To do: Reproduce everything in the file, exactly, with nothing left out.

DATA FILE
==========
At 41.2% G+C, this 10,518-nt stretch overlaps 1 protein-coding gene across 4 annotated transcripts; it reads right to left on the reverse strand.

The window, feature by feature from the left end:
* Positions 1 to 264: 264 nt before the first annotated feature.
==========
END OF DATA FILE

At 41.2% G+C, this 10,518-nt stretch overlaps 1 protein-coding gene across 4 annotated transcripts; it reads right to left on the reverse strand.

The window, feature by feature from the left end:
* Positions 1 to 264: 264 nt before the first annotated feature.